Winter travel tips for traversing Wyoming’s mountain passes



Wyoming’s wide open spaces appeal to many seeking escape from the hustle and bustle of city life, but there is a downside to the state’s magnificent viewscapes: winter travel.
With Thanksgiving mere days away, many are packing their cars for the long haul over the hill and through the woods to grandmother’s house.
If you’re lucky, grandmother lives in Albany County and you’ll be waking up to a majestic view of the aptly named Snowy Range’s snow-covered peaks Thursday morning. Before you do so, however, you’ll need to travel through one of several mountain passes leading into the Laramie Valley.
Currently, the only snow forecasted for the area isn’t slated to fall until Saturday, but with several snowstorms passing through Albany County in the last few weeks, it’s likely you’ll still need to traverse some frozen tundra before arriving.
As you pack that last pie in the trunk, scan these winter-driving tips to ensure you’re prepared for the unexpected.

Pack blankets, gloves, hats and hand warmers

Weather forecasts are wonderful tools for planning out a trip, but winter in Wyoming is famously unpredictable. Any sunny morning can quickly turn into a white-out blizzard, and on the flip side, I’ve seen blizzards disappear into sunny afternoons at the the drop of a hat.
Whatever the case, pack some extra blankets to keep warm, should you be caught in the worst. Your car’s heater may be the best in the world, but blizzards in Wyoming can last minutes or days, and it’s prudent to plan for the latter.
I keep a spare pair of gloves and a winter cap in my pickup, because on more than one occasion, a trip to the grocery store has turned into digging my truck out of a snowbank. Once your hands are cold and wet, you’ll need an hour by a roaring fire before you feel whole again.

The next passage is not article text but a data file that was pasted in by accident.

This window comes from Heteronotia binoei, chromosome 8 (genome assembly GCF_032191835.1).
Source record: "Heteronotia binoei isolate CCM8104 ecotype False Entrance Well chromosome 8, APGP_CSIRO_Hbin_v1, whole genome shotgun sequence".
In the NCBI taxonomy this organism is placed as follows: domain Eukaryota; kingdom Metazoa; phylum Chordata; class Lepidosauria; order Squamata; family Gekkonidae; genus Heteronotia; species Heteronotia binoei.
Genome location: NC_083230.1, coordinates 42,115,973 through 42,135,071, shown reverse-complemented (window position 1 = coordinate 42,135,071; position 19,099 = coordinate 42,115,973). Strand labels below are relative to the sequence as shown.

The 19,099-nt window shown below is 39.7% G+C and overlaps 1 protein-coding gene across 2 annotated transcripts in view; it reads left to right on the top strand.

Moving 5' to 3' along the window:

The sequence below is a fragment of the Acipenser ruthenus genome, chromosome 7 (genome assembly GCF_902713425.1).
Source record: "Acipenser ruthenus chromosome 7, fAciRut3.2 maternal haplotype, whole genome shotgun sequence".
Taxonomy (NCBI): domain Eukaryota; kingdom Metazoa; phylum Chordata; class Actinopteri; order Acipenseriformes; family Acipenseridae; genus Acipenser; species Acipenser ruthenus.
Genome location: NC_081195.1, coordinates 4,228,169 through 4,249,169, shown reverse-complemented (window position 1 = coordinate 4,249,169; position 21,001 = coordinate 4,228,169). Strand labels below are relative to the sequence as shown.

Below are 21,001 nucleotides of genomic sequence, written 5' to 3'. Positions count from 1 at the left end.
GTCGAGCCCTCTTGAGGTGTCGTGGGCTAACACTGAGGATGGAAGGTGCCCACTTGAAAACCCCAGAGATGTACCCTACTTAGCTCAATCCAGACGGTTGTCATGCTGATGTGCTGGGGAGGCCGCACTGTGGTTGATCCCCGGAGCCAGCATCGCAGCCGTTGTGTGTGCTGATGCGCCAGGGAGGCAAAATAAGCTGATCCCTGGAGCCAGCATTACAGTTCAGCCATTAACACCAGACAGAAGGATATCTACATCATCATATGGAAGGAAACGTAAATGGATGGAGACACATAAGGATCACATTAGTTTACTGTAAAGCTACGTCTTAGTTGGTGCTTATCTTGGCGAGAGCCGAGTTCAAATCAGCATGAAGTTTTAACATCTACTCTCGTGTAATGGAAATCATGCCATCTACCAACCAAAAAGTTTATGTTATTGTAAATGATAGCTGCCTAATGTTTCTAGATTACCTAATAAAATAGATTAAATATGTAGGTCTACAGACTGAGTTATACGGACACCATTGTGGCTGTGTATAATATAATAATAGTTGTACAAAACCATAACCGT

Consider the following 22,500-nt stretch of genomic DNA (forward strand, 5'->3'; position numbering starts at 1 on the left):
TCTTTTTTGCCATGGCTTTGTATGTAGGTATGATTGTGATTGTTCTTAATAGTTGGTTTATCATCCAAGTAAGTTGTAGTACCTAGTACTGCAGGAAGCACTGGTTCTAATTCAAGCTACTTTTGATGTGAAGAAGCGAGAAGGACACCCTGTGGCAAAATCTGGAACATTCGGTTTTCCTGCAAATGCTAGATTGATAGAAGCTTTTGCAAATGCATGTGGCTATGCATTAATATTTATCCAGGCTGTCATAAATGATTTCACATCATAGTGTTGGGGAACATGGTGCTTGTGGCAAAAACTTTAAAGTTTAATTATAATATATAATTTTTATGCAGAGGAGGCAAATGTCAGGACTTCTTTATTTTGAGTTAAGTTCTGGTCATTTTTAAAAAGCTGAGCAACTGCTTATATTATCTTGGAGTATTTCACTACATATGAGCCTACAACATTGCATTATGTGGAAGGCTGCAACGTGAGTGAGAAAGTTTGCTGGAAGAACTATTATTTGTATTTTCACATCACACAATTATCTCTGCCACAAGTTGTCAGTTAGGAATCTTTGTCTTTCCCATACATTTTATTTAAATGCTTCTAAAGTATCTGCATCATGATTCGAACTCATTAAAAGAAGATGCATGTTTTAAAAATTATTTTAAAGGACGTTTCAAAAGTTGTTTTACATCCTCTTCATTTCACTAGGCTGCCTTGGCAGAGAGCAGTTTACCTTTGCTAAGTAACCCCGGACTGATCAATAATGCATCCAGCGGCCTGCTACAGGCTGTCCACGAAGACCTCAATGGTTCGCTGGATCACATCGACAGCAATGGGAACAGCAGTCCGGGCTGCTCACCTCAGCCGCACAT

Hand warmers are cheap additions to any winter weather kit and are a blessing when the snow soaks through your gloves.

Leave the cat, bring the kitty litter

Even the most experienced driver can fall prey to black ice, that nearly invisible sheen of frozen road created by wind and melting snow. I’ve landed myself in the ditch more times than I can count.
Four-wheel drive can only get you so far once your rear wheels have dug halfway to China. In cases like these, kitty litter, gravel or even road salt can help your vehicle get the purchase you need to get back on your way.
You can, of course, bring the cat, but I find they are terrible back-seat drivers and absolutely useless when it comes time to push the car out of the ditch.

Fill up the tank, but easy on the gas

You probably won’t see many turtles out on the road during the holiday season, but slow and steady still wins the race.
Even when the sun is shining, there is a possibility of hitting a patch of ice crossing a bridge or driving beneath one. While slower speeds won’t always keep your wheels from slipping, they will make rolling the vehicle less likely, and in the case of an impact, they could save your life.
Keep your gas tank full as gas stations are few and far between on the High Plains, but also, should you need to pull over and wait it out, you’ll want to keep that heater on.
If you find yourself sliding across the road, let off the gas peddle and pump the brakes. Slamming the brakes is a surefire way to transform any vehicle into an uncontrollable toboggan.

Wherever you travel this season, drive safe and if you find yourself in Laramie, stop by the Laramie Area Visitor Center, 210 E. Custer St. Our staff is a veritable cornucopia of Albany County knowledge, and we always love to hear your stories.